As a follow up to our blog on the ERISA sponsor / fiduciary boundary dispute, here is another case,Coulter v. Morgan Stanley & Co. Inc., from the Second Circuit. The employer decided to make contributions in the form of company stock, rather than cash. Then the employer’s stock price plunged in conjunction with the economic downturn. Plaintiffs alleged the employer breached its fiduciary duty by making the investment in stock. The district court dismissed the claims on the basis of the Moenchpresumption of prudence.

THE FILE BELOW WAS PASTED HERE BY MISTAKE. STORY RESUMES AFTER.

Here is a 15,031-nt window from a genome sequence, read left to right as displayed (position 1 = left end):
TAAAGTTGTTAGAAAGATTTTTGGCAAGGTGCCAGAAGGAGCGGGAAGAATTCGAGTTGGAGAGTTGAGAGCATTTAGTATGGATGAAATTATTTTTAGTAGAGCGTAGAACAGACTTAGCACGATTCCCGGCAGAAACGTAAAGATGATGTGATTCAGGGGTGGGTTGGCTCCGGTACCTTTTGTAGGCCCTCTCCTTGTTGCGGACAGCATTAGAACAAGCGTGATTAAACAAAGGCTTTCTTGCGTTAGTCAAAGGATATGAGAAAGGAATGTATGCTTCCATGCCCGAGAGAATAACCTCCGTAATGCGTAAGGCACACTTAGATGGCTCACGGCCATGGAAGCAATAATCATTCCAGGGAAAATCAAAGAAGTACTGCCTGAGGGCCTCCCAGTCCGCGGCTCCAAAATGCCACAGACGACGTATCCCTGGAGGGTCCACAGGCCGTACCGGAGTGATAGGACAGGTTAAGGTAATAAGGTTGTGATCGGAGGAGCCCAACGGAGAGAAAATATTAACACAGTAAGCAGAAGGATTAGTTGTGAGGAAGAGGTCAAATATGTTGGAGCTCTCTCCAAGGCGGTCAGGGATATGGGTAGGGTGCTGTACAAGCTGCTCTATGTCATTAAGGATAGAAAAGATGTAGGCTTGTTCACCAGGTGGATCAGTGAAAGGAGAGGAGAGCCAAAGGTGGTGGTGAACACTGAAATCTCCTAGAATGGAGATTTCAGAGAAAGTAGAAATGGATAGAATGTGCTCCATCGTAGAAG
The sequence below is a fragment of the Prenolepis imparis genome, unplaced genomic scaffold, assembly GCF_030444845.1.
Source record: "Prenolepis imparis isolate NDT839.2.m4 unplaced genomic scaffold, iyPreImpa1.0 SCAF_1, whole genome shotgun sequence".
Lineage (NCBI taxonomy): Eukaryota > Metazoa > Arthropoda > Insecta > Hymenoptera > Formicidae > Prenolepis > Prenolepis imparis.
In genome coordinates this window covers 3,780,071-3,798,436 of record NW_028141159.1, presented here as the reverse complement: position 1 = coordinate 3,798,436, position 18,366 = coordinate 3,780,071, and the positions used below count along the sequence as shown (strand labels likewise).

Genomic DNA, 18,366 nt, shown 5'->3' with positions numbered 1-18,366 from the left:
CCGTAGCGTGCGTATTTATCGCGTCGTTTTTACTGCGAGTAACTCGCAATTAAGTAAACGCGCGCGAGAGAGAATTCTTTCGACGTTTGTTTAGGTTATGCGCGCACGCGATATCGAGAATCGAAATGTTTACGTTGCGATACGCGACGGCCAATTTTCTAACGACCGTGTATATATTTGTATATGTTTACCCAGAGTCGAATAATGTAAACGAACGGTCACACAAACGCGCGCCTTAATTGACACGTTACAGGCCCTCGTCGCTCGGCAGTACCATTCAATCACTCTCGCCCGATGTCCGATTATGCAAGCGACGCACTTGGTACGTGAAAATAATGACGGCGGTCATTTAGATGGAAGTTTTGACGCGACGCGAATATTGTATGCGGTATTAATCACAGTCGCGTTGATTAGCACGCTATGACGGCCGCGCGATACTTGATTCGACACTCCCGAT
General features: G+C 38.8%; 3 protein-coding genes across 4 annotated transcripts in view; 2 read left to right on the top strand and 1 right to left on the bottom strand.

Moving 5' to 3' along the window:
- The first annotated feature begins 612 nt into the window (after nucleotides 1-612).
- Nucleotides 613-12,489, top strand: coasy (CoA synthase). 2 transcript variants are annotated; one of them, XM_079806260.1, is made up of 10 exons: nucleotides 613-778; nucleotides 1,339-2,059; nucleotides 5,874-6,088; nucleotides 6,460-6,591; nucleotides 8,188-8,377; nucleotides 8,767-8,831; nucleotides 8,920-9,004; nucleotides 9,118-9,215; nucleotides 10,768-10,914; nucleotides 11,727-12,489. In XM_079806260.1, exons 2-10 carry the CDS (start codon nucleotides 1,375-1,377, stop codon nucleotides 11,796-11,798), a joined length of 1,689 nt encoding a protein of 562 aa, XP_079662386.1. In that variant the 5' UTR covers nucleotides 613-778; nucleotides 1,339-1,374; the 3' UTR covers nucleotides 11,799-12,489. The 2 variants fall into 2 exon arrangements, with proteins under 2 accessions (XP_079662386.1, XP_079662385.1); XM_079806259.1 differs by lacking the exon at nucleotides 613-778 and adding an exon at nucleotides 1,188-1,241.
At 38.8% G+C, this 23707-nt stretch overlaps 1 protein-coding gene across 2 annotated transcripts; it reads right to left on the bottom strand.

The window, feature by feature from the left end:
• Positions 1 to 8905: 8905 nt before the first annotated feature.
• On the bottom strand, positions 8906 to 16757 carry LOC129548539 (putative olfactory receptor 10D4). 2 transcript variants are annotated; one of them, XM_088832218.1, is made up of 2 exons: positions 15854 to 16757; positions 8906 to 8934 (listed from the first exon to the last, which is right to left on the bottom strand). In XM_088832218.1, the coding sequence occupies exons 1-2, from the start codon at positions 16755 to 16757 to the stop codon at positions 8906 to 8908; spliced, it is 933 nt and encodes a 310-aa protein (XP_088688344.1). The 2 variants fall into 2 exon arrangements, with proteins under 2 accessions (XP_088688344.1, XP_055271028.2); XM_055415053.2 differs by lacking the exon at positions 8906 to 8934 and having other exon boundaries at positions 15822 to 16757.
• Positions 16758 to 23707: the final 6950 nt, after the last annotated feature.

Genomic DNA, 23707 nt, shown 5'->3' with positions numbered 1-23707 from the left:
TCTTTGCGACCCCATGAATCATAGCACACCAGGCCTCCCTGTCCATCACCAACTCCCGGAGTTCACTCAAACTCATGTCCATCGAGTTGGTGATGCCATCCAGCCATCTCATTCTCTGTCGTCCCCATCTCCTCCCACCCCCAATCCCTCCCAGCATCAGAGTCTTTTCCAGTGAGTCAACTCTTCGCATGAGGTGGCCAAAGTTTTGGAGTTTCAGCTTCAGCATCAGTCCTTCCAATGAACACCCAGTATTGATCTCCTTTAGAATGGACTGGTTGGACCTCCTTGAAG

The Appellate Court affirmed the dismissal of the claims, but on a simpler basis. The Court found that the employer acts as a fiduciary when administering a plan, but not when designing the plan or making business decisions about the plan, even if those decisions may impact negatively on participants. The employer’s stock and cash were not plan assets prior to the time they were contributed to the trust. Further, the employer does not have a conflict of interest when it is making a business decision because it does not have a fiduciary duty to the ESOP participants with respect to a business decision. These are hardly groundbreaking holdings, but they demonstrate the importance of recognizing and respecting boundaries with respect to ERISA plans, especially ESOPs.